Plenty of businesses hate and fear Walmart, that giant corporation that outsells and out-prices everyone else. But did you know that banks are increasingly feeling nervous about Walmart as well?
The reason is Walmart’s MoneyCenter offices, which offer a range of financial products including check cashing, bill payment, wire transfers and other services. Manned by customer service agents, they are one of the most profitable areas in Wal-Mart stores, Thompson said. There are over 1,000 of these MoneyCenters in Walmarts everywhere, and they are one of the most profitable areas in the Walmart store, according to Jane Thompson, the outgoing president of Wal-Mart’s financial services unit.
In a new move, Walmart will begin this month rolling out automated versions of its MoneyCenter offices. The “MoneyCenter in a box” concept will feature ATM-like machines positioned in Wal-Mart stores that do not have full MoneyCenters, said Thompson.
Though the move might seem less ambitious than Wal-Mart’s other forays in banking, competitors should take it seriously.
“Retailers should shake in their boots, banks should shake in their boots,” said Brian Riley, a research director in the bank cards practice at TowerGroup. “Because if Wal-Mart starts linking their kiosks to doing reloadable gift cards, they have the power to move a lot of transaction money.”
Thompson would not say exactly how many express MoneyCenters will be part of the pilot program, and was reluctant to reveal locations to rivals.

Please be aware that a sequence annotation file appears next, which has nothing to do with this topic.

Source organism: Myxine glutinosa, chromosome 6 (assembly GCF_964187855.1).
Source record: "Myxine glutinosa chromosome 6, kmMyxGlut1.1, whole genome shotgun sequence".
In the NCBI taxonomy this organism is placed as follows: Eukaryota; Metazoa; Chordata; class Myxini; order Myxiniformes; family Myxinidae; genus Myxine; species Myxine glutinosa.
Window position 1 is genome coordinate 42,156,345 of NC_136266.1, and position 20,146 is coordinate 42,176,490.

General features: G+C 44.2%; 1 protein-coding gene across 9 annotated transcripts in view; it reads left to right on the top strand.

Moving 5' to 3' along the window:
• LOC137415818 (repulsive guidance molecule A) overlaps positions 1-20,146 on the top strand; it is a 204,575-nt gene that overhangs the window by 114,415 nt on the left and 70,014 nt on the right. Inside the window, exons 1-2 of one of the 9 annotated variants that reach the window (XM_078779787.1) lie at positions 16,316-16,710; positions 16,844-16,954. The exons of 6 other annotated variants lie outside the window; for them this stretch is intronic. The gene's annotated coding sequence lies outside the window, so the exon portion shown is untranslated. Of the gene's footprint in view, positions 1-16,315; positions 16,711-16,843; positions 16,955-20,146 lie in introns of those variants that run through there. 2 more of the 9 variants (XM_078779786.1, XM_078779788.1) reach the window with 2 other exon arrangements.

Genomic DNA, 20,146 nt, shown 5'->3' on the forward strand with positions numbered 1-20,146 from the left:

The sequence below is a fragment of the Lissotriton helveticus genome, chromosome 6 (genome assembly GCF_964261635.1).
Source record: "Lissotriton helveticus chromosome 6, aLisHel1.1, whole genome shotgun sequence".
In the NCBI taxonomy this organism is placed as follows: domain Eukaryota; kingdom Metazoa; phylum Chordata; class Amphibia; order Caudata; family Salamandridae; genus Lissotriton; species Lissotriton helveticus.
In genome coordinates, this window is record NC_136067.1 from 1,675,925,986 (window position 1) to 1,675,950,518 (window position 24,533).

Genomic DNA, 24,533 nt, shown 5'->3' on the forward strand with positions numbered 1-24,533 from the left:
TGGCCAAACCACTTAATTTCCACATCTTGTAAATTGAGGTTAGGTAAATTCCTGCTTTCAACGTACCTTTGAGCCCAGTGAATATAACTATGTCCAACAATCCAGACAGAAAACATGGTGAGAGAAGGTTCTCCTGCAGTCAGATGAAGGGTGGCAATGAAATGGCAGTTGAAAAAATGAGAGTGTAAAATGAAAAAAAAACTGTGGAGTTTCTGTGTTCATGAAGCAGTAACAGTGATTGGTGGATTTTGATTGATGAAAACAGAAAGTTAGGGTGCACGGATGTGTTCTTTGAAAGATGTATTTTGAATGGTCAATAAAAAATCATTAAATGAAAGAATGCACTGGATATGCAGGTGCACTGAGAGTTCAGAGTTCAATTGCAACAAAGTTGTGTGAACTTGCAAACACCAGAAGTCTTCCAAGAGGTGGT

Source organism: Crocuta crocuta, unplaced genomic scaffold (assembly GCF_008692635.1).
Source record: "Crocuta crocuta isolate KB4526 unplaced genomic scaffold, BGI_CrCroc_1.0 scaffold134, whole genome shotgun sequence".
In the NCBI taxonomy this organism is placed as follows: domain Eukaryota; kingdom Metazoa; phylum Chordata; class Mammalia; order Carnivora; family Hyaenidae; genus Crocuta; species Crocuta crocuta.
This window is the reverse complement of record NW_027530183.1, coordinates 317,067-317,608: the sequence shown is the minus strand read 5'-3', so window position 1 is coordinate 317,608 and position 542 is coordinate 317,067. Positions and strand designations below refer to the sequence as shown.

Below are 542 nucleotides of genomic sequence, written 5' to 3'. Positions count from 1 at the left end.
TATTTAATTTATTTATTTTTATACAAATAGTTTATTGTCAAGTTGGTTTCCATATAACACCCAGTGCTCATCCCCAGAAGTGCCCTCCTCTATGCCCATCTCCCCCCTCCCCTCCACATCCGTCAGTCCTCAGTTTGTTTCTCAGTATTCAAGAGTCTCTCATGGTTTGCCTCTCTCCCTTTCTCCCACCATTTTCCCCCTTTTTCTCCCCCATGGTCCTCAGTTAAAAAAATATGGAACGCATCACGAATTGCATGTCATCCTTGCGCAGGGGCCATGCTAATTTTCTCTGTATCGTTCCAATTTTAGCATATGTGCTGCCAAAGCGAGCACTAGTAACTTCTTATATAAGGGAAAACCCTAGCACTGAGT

“It’s going to be kind of like ‘Where’s Waldo’ — you’ll have to find them,” Thompson said during the 6th Annual Underbanked Financial Services Forum in New Orleans held by American Banker and the Center for Financial Services Innovation.
Keeping Costs Down
Many financial services companies have been trying to encourage self-service transactions at kiosks or ATMs in order to keep labor costs down and maximize store hours, so to speak.
“If you take a Wal-Mart shopper, if maybe they want to buy a washing machine and they want to transfer funds online without having to get to their home computer, or maybe they don’t have easy Internet access, they can do that now within a Wal-Mart,” said James Van Dyke, the president of Javelin Strategy and Research. “It makes a lot of sense for a limited segment of the population.”
Walmart has campaigned for years for cheaper banking services and even applied in 2007 to charter an actual bank, though it scrapped that application in the face of tremendous industry opposition. Today Wal-Mart is one of the top sellers of prepaid cards, through a partnership with General Electric Co.’s GE Money and Green Dot Corp.
I admit that I’ve never tried any of Walmart’s financial services, though I have noticed that the MoneyCenter at my local Walmart is always busy. Nor have I tried the new kiosks. Maybe I’ll take a trial run, so I can write a review here.